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Tuesday 02nd of December 2008
June 14, 2006

US crude oil inventories drop


by Elaine Frei

New figures released by the Energy Information Administration in the United States show that crude oil stockpiles were down by 900,000 barrels in the week ending June 9, a larger decline than had been expected and a sign that imports were lower and that refineries were processing more crude into petroleum products. Despite the decline, inventories are still well above average and do not signal a shortage.

Gasoline stockpiles were up for the seventh week in a row, adding a more than expected 2.8 million barrels to gasoline in storage during the week. The EIA also reported that distillate demand - heating oil, primarily - was unchanged in the past month, while demand for gasoline was up 0.6 percent and jet fuel demand was up 4 percent over last year’s levels.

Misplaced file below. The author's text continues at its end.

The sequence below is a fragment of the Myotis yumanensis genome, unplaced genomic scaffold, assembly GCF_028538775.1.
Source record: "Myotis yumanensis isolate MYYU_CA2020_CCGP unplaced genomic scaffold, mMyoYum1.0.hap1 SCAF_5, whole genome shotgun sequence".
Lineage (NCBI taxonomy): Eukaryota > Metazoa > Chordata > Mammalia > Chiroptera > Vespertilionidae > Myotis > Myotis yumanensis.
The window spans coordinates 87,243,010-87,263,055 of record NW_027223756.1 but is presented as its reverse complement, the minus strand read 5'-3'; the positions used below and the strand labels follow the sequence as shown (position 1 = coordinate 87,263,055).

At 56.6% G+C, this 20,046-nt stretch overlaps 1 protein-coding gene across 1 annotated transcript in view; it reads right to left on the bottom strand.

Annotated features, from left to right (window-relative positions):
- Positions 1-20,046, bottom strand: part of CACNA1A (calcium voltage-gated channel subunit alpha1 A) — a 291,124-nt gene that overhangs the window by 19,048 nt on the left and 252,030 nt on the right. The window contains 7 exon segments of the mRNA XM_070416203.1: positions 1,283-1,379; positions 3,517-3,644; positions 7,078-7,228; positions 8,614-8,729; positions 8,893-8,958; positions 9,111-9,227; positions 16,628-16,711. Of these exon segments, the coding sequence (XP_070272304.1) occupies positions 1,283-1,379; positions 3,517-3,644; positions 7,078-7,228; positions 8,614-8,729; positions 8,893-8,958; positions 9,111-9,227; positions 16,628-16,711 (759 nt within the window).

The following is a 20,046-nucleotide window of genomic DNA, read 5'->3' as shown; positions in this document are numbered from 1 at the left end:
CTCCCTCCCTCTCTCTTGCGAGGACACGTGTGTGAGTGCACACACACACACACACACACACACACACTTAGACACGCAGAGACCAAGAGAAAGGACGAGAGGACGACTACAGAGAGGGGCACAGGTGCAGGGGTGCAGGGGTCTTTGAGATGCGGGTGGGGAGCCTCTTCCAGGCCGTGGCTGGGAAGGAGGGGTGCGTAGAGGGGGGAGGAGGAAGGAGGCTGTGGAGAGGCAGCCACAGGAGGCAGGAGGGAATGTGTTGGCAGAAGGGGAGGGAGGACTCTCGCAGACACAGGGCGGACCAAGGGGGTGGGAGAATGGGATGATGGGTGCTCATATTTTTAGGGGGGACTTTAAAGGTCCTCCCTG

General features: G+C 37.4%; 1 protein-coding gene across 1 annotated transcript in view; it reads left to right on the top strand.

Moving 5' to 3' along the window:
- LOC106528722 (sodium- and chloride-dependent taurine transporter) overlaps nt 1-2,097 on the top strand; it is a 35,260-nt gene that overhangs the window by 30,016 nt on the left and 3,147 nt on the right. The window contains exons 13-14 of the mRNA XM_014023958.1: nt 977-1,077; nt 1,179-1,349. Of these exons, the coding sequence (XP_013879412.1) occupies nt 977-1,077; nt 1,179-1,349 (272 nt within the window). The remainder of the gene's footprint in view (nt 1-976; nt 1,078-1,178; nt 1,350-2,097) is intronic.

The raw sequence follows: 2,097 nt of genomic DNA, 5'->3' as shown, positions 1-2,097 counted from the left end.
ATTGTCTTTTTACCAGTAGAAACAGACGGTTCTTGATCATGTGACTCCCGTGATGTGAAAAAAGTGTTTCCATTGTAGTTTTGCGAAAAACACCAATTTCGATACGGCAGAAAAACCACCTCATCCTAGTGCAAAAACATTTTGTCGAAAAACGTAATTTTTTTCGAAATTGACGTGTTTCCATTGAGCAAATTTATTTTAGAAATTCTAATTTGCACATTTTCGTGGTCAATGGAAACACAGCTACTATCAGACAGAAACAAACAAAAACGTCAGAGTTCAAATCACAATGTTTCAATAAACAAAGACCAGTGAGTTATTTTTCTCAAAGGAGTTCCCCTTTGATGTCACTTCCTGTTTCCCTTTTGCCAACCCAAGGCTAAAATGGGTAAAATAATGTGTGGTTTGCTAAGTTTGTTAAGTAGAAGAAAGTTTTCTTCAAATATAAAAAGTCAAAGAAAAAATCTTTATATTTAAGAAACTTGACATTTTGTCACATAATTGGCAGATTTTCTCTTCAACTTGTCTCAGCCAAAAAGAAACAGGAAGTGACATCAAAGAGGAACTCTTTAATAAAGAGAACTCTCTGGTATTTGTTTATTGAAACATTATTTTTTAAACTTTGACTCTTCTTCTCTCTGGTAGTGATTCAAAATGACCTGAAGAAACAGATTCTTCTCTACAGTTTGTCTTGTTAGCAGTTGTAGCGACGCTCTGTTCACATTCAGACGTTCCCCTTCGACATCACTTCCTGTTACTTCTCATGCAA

By late afternoon, Brent crude for July had dropped 54 cents by late afternoon, to $66.38 per barrel on the International Petroleum Exchange in London. With the July contract expiring at the end of the day Thursday, August contracts attracted more sales, and were down 25 cents to $68.04 per barrel. Meanwhile, West Texas Intermediate crude for July delivery dropped just one cent in late morning trade on the New York Mercantile Exchange, to $68.55 per barrel.

In the metals markets, prices trended higher in both precious and base metals. Gold added around $2 to trade at $564.60/$565.30 per troy ounce by late afternoon in London. Silver was up by 20 cents to $9.76/$9.86 per troy ounce, and platinum gained $26 to $1,142 per troy ounce on reports that output would not meet forecasts.

Copper was up $2 to $6,570 per tonne after having lost 9 percent of its value in the past two sessions. Aluminium gained $38 to $2,495 per tonne, while zinc held steady at $2,960 per tonne.

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